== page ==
A number of speakers attended the workshop, including local planners and citizen activists. While no formal decision was made to begin implementation of such a program, it was agreed that a follow up workshop on the implementation and results of TDR’s in other areas would be helpful.

 

Partnership Members Attend Leadership Conference
4.27.02

 

Members of the Treasure Valley Partnership attended the 10th annual Boise Metro Chamber’s Leadership Conference, a gathering of leaders from all segments of business, education and local government. This conference was heralded by many of the Partnership members as a critical first step in bringing area leaders together to talk about the future of the Treasure Valley.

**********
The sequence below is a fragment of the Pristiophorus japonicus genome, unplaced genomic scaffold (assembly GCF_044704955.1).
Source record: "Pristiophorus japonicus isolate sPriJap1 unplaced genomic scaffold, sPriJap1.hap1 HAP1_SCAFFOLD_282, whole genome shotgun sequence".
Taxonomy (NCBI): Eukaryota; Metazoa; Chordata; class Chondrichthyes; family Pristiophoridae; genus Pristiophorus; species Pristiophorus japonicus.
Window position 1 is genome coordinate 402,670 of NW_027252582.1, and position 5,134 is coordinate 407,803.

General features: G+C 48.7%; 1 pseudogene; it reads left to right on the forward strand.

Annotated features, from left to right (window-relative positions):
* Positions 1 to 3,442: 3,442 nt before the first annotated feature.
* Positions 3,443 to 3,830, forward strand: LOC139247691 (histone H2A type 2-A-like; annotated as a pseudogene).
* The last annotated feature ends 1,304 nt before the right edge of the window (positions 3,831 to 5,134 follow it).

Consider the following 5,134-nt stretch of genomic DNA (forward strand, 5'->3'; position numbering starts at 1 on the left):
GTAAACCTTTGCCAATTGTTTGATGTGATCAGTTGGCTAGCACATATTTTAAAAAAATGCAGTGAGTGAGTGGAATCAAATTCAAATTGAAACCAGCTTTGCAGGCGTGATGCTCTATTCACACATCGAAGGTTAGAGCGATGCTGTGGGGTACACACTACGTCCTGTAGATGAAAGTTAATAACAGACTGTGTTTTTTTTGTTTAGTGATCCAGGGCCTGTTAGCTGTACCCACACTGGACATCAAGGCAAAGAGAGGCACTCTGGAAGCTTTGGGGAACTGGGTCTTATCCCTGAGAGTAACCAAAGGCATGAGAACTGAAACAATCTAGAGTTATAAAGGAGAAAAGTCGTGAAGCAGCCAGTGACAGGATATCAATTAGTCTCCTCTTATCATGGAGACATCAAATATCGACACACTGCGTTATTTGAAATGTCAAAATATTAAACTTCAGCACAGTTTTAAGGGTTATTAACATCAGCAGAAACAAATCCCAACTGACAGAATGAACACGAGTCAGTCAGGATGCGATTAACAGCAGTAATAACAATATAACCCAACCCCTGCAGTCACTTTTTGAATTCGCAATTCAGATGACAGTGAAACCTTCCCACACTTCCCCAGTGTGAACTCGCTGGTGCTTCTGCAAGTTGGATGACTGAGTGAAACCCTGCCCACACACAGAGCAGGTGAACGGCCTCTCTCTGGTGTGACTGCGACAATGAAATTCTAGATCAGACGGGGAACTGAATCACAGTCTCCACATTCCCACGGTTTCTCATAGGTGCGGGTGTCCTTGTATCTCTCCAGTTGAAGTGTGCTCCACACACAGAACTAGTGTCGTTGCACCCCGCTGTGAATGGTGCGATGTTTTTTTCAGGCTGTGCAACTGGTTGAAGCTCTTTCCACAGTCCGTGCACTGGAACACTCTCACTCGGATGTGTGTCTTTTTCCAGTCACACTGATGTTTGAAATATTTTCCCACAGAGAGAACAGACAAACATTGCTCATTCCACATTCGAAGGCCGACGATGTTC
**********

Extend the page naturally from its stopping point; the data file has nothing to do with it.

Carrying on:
“This conference contributed greatly to the success of the Treasure Valley Partnership,” stated Mayor Brent Coles, mayor of Boise and founding member of the Partnership, “this is a critical venue for leaders from business, education and government to come together informally and brainstorm how to make our valley a quality place to live, work and play.”

At the conclusion of the conference, it was clear many participants felt the formation of the Treasure Valley Partnership was one of the positive aspects of growth in the Treasure Valley. Many felt that there will be a larger role for the Partnership as the dialogue continues regarding growth managment and economic vitality.

 

Partnership Works with Local Law Enforcement for Homeland Defense Grants
3.31.02